Comments On Faust Part VIII

Comments On Faust Part VIII

 Faust’s despair has brought him to the brink of suicide. Just prior to this, he gazes around the musty walls of his Gothic study at the various accouterments and objects which surround him: old dusty books and scrolls, a skull, medical instruments, measuring tools, a dim lamp, etc. These all represent his fruitless quest for knowledge. Nature will not allow herself to be revealed through the use of these paltry items. Faust says,  

I stood at the door, you should have been the key; 
Though fashioned well, ye raised no latch for me.

Obviously, Faust had put great trust in the scientific method at one time. He felt as if it would open to him the secrets of the universe. His words to the old skull shows his present state of mind:  

Why grin, you hollow skull, except to say, 
That once your brain, perplexed like mine, 
Yearning for Truth, pursued the light of day, 
Then in the dusk went wretchedly astray? 

He has come to the point where he believes all humans who strive for Truth inevitably lose their way, ending life in despair. He thought he had arrived at the true path when he was engaged in discursive reasoning and the scientific method; he had thought that a union with Nature was the key to knowledge; and he had believed that the Earth-Spirit pointed the way. But now, all Faust’s striving seems futile.

The opposing images of light and dusk are quite interesting here. Whereas we usually find light contrasted with darkness, here Goethe utilizes the image of dusk. Dusk is a twilight time, just before total darkness falls. It is gloomy, murky; it is sometimes difficult to see; the shadows grow long; etc. Faust is here experiencing a going-down, a journey toward Hades and the shades. This is the Metaxy, the place of Soul, that intermediate region between contrarieties, ruled by Hades and Persephone.

Faust has abandoned the quest for transcendent knowledge. He is despondent because he realizes his life has been wasted. He is beginning to contemplate his own death. The journey through Hades is a confrontation with death. Death is change, transformation, passing from one state to another. In the Perennial Philosophy, as Leibniz (and later Aldous Huxley) called it, death is closely associated with esoteric initiation into the Higher Mysteries. Plutarch wrote,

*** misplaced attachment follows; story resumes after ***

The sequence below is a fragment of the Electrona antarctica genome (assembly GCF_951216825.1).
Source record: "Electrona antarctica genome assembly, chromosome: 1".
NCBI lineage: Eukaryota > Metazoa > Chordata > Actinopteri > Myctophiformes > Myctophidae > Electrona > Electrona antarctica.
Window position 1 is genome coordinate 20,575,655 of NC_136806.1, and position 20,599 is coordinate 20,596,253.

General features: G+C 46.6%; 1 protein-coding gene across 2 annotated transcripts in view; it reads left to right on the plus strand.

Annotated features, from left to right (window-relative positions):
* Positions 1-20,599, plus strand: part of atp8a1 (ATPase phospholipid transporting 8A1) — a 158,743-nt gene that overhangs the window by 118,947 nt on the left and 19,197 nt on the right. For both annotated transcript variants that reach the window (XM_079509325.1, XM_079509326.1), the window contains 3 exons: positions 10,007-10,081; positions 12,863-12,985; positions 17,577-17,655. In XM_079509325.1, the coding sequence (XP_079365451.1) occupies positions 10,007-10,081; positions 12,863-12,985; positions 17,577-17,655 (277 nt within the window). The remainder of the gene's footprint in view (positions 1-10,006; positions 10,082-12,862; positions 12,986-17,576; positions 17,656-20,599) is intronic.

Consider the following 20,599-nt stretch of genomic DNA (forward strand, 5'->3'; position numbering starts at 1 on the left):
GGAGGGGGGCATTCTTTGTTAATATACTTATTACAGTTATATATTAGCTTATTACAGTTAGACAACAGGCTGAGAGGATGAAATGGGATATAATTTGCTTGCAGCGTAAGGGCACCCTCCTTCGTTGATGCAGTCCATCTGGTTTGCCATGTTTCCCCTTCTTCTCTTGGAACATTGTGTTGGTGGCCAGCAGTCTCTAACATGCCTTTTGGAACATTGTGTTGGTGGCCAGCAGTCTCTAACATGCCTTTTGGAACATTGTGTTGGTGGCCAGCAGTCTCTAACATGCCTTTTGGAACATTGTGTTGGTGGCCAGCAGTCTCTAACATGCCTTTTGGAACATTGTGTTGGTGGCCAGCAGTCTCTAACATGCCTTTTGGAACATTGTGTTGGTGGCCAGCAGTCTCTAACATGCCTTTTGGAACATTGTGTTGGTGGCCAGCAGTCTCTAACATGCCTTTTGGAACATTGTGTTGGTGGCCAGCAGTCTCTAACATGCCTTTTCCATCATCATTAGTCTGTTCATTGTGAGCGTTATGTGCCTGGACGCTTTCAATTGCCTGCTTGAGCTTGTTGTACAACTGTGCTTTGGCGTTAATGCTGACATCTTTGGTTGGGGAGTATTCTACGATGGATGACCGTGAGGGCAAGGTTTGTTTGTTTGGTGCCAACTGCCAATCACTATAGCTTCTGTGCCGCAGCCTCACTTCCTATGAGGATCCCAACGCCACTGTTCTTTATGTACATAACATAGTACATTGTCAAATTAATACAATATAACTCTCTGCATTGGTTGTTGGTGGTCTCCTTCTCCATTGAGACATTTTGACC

At first there is wandering, and wearisome roaming, and fearful traveling through darkness with no end to be found. Then there is every sort of terror, shuddering and trembling and perspiring and being alarmed. But after this a marvelous light appears, and open places and meadows await, with voices and dances and the solemnities of sacred utterances and holy visions. In that place one walks about at will, now perfect and initiated and free, and wearing a crown, one celebrates religious rites, and joins with pure and pious people. Such a person looks over the uninitiated and unpurified crowd of people living here, who are packed together and trample each other in deep mud and murk, but who hold onto their evil things on account of their fear of death, because they do not believe in the good things that are in the other world. — Quoted in Stobaeus, Anthology 4.52.49

Even the Greek words for death and initiation (teleutan and teleisthai) closely resemble each other. This is no accident. Now, in this frame of mind, Faust catches sight of a phial of poison sitting on a shelf. Even though he has supposedly relinquished the idea of union with Nature, Faust begins to wonder if death itself might not lead to a mystical state of bliss:

Why suddenly within me is all as fair and bright 
As when moonbeams flutter in a darkling woodland space? 

Not only is he equating death with moonlight in a dark place, but he goes on and relates it with “a newer day,” “another shore,” a “new pathway through the air,” and to “newer spheres of activity.” Furthermore, he expresses death as  

This higher life, this godlike bliss . . .

So, once again, Faust has experienced images of transcendence and mystical vision, but this time while contemplating his own suicide.

He really doesn’t want to take his own life. What he really wants is to become his true self. His musings are filled with pictures of rebirth and transformation, and it is these very images which startle him just before he drains the cup:  

Christ is arisen! 
Joy be to the Mortal 
Whom corruptible 
Clinging, inherited 
Imperfection imprisoned!

Faust realizes that the Easter message is what he really desires. It is not the religious aspect which stops him from killing himself. Rather, it is simply the images of rebirth, which have inspired mankind since the dawn of time. It really has nothing to do with Christ, other than what archetypal motifs are contained within the Christ-myth. These powerful images bring Faust a sense of peace for only a brief time. Soon, he will make his pact with Mephistopheles.

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